Roundtable: Primary Concern For Michigan Moving Forward

Wolverine Digest shares its insight on the top concern for Michigan Football moving forward.
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With one week in the books, Michigan is off to a strong start for the 2020 season. The U-M offense was highly productive with a near 50-point effort, and the Wolverines pass rush was among the best in the country last weekend. 

However, there are still a few areas that pose legitimate concern, just as there is with every team in the country. As a result, Wolverine Digest expounded on what those concerns for U-M could be.

Eric Rutter: At the moment, my concern is equally split between the offense and the defense. Though both units performed well on Saturday, there is reason to believe that may not hold up all season long.

Offensively, Joe Milton is still very young in terms of his collegiate career, and keeping his confidence high is crucial. It is likely that Michigan's success in 2020 will go just as Milton goes, so building a string of productive games will help keep the U-M QB on the right trajectory. It is likely that Michigan will encounter tougher defenses than what the Gophers featured in Week 1.

Defensively, the Michigan rushing defense and the secondary were both targeted at different times against Minnesota. The Wolverines have already allowed a 100-yard rusher and a 100-yard receiver in the same game, so U-M has a few adjustments to make in each phase of the game. Don Brown's defense has the potential to be one of the best in the conference once again, but it will take a bit of massaging before the Wolverines' defense is considered a final product.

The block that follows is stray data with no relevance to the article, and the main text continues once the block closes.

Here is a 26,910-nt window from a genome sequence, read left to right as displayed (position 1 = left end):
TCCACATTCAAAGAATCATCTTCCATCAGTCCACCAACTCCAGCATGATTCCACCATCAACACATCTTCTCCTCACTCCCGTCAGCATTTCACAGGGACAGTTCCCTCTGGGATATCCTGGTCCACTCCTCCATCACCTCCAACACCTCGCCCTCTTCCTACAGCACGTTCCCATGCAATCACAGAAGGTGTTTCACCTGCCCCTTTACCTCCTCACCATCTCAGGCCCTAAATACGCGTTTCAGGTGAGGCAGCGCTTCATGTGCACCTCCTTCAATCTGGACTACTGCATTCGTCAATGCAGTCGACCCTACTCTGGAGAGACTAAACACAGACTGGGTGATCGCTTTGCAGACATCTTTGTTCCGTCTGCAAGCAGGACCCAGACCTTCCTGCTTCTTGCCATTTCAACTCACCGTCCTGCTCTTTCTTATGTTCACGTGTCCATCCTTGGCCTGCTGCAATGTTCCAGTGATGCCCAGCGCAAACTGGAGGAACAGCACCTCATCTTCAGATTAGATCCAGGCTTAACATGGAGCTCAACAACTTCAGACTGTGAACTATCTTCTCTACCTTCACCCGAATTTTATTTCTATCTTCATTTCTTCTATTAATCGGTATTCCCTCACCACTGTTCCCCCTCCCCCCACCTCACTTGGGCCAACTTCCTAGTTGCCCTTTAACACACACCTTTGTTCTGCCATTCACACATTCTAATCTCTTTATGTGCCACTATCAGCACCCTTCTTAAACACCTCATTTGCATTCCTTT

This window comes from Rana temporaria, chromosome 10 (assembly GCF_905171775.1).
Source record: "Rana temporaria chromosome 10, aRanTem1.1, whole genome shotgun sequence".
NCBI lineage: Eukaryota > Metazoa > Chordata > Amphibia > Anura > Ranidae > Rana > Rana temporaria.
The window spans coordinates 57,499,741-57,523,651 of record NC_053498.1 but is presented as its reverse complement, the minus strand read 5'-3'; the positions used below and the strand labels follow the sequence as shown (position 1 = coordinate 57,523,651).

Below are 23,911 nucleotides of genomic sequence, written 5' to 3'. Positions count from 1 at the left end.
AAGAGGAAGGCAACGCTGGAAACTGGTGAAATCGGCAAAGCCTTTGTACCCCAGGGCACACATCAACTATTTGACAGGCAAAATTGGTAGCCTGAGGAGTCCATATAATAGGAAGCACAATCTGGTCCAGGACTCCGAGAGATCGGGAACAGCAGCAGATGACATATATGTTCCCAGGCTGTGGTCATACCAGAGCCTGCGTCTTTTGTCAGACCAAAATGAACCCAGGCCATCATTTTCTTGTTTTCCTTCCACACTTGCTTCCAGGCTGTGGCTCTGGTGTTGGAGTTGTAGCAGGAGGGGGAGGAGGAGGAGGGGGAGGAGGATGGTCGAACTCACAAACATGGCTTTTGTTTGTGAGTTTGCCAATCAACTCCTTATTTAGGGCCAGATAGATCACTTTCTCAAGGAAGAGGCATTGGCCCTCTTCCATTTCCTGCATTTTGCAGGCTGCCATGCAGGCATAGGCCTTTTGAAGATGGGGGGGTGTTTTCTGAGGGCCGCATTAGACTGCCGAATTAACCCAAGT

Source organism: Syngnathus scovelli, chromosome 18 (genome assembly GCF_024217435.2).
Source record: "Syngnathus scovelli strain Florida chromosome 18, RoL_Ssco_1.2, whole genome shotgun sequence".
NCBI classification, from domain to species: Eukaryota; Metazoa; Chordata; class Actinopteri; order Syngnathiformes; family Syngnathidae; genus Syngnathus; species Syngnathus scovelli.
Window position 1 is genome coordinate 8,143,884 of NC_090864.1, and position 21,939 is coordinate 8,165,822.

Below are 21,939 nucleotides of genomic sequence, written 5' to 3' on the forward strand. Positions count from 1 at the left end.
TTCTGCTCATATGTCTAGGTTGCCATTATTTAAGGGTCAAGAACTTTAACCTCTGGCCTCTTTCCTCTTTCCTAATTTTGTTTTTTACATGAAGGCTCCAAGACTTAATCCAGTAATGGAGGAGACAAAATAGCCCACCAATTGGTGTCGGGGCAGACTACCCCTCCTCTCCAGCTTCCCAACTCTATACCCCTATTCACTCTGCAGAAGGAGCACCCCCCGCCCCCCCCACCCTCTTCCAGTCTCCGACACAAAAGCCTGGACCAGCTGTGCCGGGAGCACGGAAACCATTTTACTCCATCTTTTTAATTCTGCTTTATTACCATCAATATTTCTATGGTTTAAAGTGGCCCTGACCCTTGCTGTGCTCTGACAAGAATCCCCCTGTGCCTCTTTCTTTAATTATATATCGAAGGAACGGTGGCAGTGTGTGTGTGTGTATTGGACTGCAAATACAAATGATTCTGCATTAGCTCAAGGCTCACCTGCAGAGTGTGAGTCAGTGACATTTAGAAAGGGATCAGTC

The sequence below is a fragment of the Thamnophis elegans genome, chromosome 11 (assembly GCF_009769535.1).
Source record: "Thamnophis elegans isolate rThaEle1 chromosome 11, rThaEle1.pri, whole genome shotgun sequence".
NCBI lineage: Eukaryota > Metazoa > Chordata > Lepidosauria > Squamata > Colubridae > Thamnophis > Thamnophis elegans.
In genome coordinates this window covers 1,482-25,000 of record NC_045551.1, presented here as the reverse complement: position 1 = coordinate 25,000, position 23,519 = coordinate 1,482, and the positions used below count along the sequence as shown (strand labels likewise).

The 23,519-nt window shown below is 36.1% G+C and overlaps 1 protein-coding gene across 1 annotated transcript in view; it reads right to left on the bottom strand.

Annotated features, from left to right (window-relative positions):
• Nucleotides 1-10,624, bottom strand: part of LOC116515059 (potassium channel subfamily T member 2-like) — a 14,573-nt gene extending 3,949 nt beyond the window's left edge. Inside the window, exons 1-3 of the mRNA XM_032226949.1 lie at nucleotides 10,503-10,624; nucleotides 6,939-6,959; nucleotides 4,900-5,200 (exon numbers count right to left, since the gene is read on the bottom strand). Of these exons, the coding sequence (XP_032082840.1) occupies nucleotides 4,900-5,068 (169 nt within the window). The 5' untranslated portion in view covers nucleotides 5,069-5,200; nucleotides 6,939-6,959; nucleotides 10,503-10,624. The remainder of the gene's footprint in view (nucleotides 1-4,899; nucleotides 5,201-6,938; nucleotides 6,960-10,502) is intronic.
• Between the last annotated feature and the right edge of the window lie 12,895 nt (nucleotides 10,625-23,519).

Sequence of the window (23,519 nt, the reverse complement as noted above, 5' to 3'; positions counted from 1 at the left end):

Honorable Mention: Michigan's kicking game. Simply put, going 0-for-3 is unacceptable in the Big Ten, and it is pretty uncharacteristic of Jake Moody's talent overall. Still, the U-M placekicker whiffed on all three of his field goal opportunities last weekend. Quinn Nordin was injured, so it's possibly that Michigan makes a switch if he's available this weekend, but U-M has stuck to using Moody in short-to-mid-range distances and Nordin for the longer attempts throughout their careers.

Steve Deace: My primary concern is Covid. Michigan has already demonstrated a level of explosiveness and depth we haven't seen yet in the Harbaugh era, and probably not in these parts since the mid-2000s. However, as we're learning at Wisconsin this week, that can all be gone and your season threatened by the invisible enemy when you least expect it. That's why making grand predictions and long-term forecasts this season, particularly with the Big Ten's toughest protocols in the sport, are a fools' errand. Better to take each week as its own season, treat each game as its own season, and be thankful you got through it if you win. Typically its the months of May-July when college football fans don't want to hear any news about their team, because it's usually bad. But in the year of Covid, you want things quiet during the season, too, until kickoff. 

Michael Spath: I agree with Steve on this one, but if we're talking about an in-game concern that arose during the Minnesota contest it was poor outside leverage/containment in the running game. Too often U-M allowed the Gophers' ball carriers to bounce outside, failing to set the edge that should funnel the running back into the teeth of the defense. This was largely a linebacker/defensive back issue, and I'm sure Don Brown has been addressing it all week with his defense. 

Jake Sage: While the Wolverines looked outstanding against the Golden Gophers, there are still a few concerns I have about this Michigan team. Their kicking game was dreadful and their run defense was putrid. With Nordin hopefully coming back to sure up the kicking game, my primary concern is the Wolverines run defense. Michigan allowed Mohamed Ibrahim to rush 26 times for 140 yards with 5.4 yards per carry and two touchdowns on Saturday. The rush defense was a problem for the Wolverines at the end of last season also, as J.K. Dobbins ran for 211 yards and Najee Harris ran for 136 yards against the Wolverines defense in the final two games last season.

With a young secondary, who does not have a cornerback on the roster over 6-3 and an Ohio State pass offense that will be one of the best in the country again this season, Michigan needs to be better against the run in order to compete for a College Football Playoff berth.

What do you see as the top concern for the Wolverines? Is it something on the field of off the field? Let us know!